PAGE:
Fox News’ Gregg Re has just reported that a second whistleblower, possibly a real one this time, filed a complaint last week with the Intelligence Community Inspector General about the original whistleblower, alleged to be Eric Ciaramella. Re wrote that Ciaramella “may have violated federal law by indirectly soliciting more than a quarter-million dollars from mostly anonymous sources via a GoFundMe page.” So far, 6,000 donors have contributed a total of $227,000.
The new whistleblower alleges that these funds:
clearly constitute gifts to a current intelligence official that may be restricted because of the employee’s official position pursuant to 5 CFR 2635.203 and other statutes. The complaint also raised the possibility that some of the donations may have come from prohibited sources, and asked the ICIG to look into whether any “foreign citizen or agent of a foreign government” contributed.”
Tully Rinckey PLLC, the law firm representing the individual reporting the allegations, is closely guarding the identity of their client, though Fox News is told the individual is the holder of a top-secret SCI security clearance and has served in government.
Regarding the fundraising, managing partner at Tully Rinckey, Anthony Gallo, told Fox that “I have not seen anything on this scale. It’s not about politics for my client — it’s whistleblower-on-whistleblower, and [my client’s] only interest is to see the government ethics rules are being complied with government-wide.”
Fox reported in September that Ciaramella’s lawyers, Andrew Bakaj and Mark Zaid of the Compass Rose Law firm, were working with non-profit Whistleblower Aid to launch a GoFundMe page to raise funds for his legal defense. Their goal was to raise $100,000. (That story can be viewed here.) His lawyers:
have called the GoFundMe a way to “help support the Intelligence Community Whistleblower [to] raise funds,” and the GoFundMe page itself states that “A U.S. intelligence officer… needs your help” in the form of a “crowdfunding effort to support the whistleblower’s lawyers.”
The fundraising page claims that “donations will only be accepted from U.S. citizens.” But, the majority of the GoFundMe donors to the whistleblower’s campaign were not named, and legal experts have told Fox News that the ICIG likely would need to subpoena the website to obtain more information on their origins.
Anyway, earlier this year, the “Office of Government Ethics (OGE) warned federal government employees that they “may not accept any gift given because of the employee’s official position,” meaning that the gift would “not have been given had the employee not held the status, authority, or duties associated with the employee’s federal position.” The OGE also cautioned that gifts may not be accepted from “prohibited sources,” including anyone who “conducts activities regulated by the employee’s agency” or who “has interests that can be affected by the performance or non-performance of the employee’s official duties.”
The new whistleblower’s complaint claims these donations “constitute a gift, were made due to the whistleblower’s official status, authority or duties…and that the whistleblower and his legal team appeared to be exploiting their access to classified information.”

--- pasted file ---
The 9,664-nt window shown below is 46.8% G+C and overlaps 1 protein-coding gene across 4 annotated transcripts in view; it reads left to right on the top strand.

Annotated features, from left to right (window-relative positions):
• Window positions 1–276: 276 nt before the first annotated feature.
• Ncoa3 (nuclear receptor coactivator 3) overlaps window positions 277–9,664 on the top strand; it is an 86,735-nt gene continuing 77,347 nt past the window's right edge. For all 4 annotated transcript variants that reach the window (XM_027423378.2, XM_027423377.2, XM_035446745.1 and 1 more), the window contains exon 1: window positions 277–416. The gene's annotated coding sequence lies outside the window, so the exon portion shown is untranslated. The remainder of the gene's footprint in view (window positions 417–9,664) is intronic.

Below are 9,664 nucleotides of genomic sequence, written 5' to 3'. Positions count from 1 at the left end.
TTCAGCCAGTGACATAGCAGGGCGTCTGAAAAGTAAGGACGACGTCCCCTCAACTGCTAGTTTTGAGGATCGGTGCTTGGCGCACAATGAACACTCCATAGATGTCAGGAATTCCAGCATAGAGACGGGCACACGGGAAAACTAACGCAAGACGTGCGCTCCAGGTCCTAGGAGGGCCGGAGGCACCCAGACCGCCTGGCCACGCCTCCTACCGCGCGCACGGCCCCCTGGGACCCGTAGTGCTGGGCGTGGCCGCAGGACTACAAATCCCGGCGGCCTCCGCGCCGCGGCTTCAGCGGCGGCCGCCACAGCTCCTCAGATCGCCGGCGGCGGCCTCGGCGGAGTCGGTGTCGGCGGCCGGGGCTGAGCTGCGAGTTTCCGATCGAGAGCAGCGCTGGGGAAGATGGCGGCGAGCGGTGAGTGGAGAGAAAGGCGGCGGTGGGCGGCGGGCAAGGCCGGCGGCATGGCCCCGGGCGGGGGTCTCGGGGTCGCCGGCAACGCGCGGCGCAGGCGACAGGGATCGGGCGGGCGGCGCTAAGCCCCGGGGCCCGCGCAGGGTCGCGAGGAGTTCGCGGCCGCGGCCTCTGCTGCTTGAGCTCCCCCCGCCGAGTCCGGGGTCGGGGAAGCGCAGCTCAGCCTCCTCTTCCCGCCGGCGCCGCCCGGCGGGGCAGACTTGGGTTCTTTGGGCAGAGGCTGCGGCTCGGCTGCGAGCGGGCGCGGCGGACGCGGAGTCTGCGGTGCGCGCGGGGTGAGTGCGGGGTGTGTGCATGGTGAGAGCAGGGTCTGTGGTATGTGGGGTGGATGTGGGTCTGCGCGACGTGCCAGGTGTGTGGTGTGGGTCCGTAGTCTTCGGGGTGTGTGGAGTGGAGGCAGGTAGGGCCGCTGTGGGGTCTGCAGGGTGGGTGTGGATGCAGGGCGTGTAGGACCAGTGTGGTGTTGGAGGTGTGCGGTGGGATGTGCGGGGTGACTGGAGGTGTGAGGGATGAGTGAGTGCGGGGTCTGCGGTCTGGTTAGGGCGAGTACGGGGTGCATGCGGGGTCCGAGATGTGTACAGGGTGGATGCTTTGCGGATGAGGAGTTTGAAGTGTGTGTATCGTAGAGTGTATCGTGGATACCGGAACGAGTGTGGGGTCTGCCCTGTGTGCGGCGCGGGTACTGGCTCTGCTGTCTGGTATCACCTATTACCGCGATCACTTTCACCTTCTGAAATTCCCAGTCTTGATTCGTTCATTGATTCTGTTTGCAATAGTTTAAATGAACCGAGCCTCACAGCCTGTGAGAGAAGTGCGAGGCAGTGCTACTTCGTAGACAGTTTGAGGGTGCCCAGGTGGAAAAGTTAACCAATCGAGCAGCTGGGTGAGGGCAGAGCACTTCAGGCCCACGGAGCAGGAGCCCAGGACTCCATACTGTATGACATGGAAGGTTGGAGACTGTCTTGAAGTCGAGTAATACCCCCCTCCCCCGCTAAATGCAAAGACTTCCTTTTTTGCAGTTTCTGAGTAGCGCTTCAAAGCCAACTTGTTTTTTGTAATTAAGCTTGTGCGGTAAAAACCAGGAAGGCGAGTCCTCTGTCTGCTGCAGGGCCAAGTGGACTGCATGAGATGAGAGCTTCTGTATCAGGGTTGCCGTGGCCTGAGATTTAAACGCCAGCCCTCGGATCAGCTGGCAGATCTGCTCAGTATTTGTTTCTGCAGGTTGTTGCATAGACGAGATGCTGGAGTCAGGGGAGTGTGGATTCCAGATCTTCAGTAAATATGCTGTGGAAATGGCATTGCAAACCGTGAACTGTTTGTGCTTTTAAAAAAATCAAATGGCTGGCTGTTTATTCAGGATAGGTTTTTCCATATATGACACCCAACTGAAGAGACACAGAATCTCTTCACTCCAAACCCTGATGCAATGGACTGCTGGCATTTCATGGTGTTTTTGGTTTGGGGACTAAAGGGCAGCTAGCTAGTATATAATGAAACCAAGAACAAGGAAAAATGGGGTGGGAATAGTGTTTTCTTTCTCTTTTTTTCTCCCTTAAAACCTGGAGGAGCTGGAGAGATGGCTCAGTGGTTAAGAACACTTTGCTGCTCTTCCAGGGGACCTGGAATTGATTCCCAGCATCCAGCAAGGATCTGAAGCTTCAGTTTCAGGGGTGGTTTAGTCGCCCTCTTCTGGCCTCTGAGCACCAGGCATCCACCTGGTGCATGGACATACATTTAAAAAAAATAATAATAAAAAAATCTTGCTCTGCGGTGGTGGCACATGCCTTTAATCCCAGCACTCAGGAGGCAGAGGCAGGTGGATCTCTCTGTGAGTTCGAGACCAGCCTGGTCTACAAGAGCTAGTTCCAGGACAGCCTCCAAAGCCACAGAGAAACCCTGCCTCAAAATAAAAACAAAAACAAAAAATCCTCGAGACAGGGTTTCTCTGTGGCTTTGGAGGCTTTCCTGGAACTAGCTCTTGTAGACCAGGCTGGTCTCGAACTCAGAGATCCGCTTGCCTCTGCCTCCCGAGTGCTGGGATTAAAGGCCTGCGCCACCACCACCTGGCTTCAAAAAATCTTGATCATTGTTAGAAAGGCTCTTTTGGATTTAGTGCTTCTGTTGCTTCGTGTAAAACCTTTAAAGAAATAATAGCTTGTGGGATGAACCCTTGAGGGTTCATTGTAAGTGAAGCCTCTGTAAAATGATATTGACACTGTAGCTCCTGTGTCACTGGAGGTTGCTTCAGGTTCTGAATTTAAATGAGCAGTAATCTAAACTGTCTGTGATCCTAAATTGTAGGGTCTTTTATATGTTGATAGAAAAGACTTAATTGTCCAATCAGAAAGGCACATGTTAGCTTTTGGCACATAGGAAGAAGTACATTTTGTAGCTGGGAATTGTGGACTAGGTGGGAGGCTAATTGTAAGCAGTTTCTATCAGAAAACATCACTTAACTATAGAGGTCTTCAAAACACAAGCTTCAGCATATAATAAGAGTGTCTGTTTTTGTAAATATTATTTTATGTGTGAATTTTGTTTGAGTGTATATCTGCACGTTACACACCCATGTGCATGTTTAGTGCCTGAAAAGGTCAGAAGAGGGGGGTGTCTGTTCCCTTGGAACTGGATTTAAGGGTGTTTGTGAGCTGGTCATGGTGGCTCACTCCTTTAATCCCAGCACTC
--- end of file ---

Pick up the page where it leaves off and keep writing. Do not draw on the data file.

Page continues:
In a letter to ICIG Michael Atkinson last week (the same IG who took Ciaramella’s complaint in August), Gallo wrote:
My client believes…that the federal employee you are protecting and their attorneys apparently have strategically weaponized their alleged whistleblowing activities into a very lucrative money-making enterprise using a charity incorporated under a different name than the trade name it is using for fund-raising purposes, which would appear to my client to be a clear abuse of the federal employee’s authority and access to classified information…
We are requesting you investigate whether [criminal statutes or regulations have] been violated by the federal employee you are protecting when they reportedly requested an investigation into a matter that they had no direct personal knowledge of, and on account of which they were able to obtain sizeable gifts from unknown persons because of their official duty.
Re explains that this portion of Gallo’s letter refers to the fact that Ciaramella’s attorney, Mark Zaid is a co-founder of “Whistleblower Aid” which is also known as “Values United.” (Note: “Values United” tax documents show it paid $258,085 for advertising and consulting services to West End Strategy Team, whose founder Matt Dorf was quoted on the group’s website saying he “influences progressive politics, skillfully shifting the conversation to achieve the goals of West End Strategy clients.”)
It’s really such a small swamp, isn’t it?
It’s unclear what effect, if any, this latest complaint will have on Ciaramella’s case. It’s certainly doesn’t help. The fact that his attorney is a co-founder of “Whistleblower Aid/aka Values United” isn’t a good look either. But, if it wasn’t an issue for the new whistleblower six weeks ago when the GoFundMe page was launched, I don’t understand why it would suddenly become one now that he’s exceeded the original target of $100,000. We’ll see what, if anything, GOP leaders do with it.
Ever since it was reported that a member of Schiff’s staff had contact with Ciaramella before he filed his complaint, he has tried to distance himself. But, as more and more information comes out about Ciaramella’s motivations, Schiff may not be able to dismiss him so easily. In fact, Sen. Lindsey Graham suggested over the weekend that if Ciaramella does not testify before the impeachment committee, Schiff may find his whole case will be dead on arrival in the Senate.
I know we have some lawyers among our readers. Any thoughts on this latest development?
Update (1 pm): Fox has posted the document here.